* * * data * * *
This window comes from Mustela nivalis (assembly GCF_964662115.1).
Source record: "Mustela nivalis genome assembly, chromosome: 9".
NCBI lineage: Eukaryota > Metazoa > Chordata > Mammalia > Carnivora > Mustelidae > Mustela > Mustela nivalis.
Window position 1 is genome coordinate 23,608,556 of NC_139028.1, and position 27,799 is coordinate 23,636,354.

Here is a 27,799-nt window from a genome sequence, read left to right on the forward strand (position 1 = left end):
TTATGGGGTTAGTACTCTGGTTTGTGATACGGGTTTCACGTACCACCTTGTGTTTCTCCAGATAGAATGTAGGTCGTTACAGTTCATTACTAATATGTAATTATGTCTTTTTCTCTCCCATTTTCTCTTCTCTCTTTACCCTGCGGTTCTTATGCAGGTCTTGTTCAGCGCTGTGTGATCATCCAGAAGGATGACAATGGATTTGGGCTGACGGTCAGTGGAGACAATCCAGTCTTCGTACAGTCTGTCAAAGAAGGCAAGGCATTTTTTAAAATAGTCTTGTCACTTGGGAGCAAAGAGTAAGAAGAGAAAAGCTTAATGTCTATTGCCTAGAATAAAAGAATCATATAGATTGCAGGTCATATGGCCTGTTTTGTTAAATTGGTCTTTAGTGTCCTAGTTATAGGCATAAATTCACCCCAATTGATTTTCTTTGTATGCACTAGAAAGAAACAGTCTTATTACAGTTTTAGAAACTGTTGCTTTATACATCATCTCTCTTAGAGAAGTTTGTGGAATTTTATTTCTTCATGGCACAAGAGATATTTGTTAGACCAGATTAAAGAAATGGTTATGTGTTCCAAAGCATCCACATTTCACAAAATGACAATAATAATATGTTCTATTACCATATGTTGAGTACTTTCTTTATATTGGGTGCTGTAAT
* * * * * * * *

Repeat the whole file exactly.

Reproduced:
This window comes from Mustela nivalis (assembly GCF_964662115.1).
Source record: "Mustela nivalis genome assembly, chromosome: 9".
NCBI lineage: Eukaryota > Metazoa > Chordata > Mammalia > Carnivora > Mustelidae > Mustela > Mustela nivalis.
Window position 1 is genome coordinate 23,608,556 of NC_139028.1, and position 27,799 is coordinate 23,636,354.

Here is a 27,799-nt window from a genome sequence, read left to right on the forward strand (position 1 = left end):
TTATGGGGTTAGTACTCTGGTTTGTGATACGGGTTTCACGTACCACCTTGTGTTTCTCCAGATAGAATGTAGGTCGTTACAGTTCATTACTAATATGTAATTATGTCTTTTTCTCTCCCATTTTCTCTTCTCTCTTTACCCTGCGGTTCTTATGCAGGTCTTGTTCAGCGCTGTGTGATCATCCAGAAGGATGACAATGGATTTGGGCTGACGGTCAGTGGAGACAATCCAGTCTTCGTACAGTCTGTCAAAGAAGGCAAGGCATTTTTTAAAATAGTCTTGTCACTTGGGAGCAAAGAGTAAGAAGAGAAAAGCTTAATGTCTATTGCCTAGAATAAAAGAATCATATAGATTGCAGGTCATATGGCCTGTTTTGTTAAATTGGTCTTTAGTGTCCTAGTTATAGGCATAAATTCACCCCAATTGATTTTCTTTGTATGCACTAGAAAGAAACAGTCTTATTACAGTTTTAGAAACTGTTGCTTTATACATCATCTCTCTTAGAGAAGTTTGTGGAATTTTATTTCTTCATGGCACAAGAGATATTTGTTAGACCAGATTAAAGAAATGGTTATGTGTTCCAAAGCATCCACATTTCACAAAATGACAATAATAATATGTTCTATTACCATATGTTGAGTACTTTCTTTATATTGGGTGCTGTAAT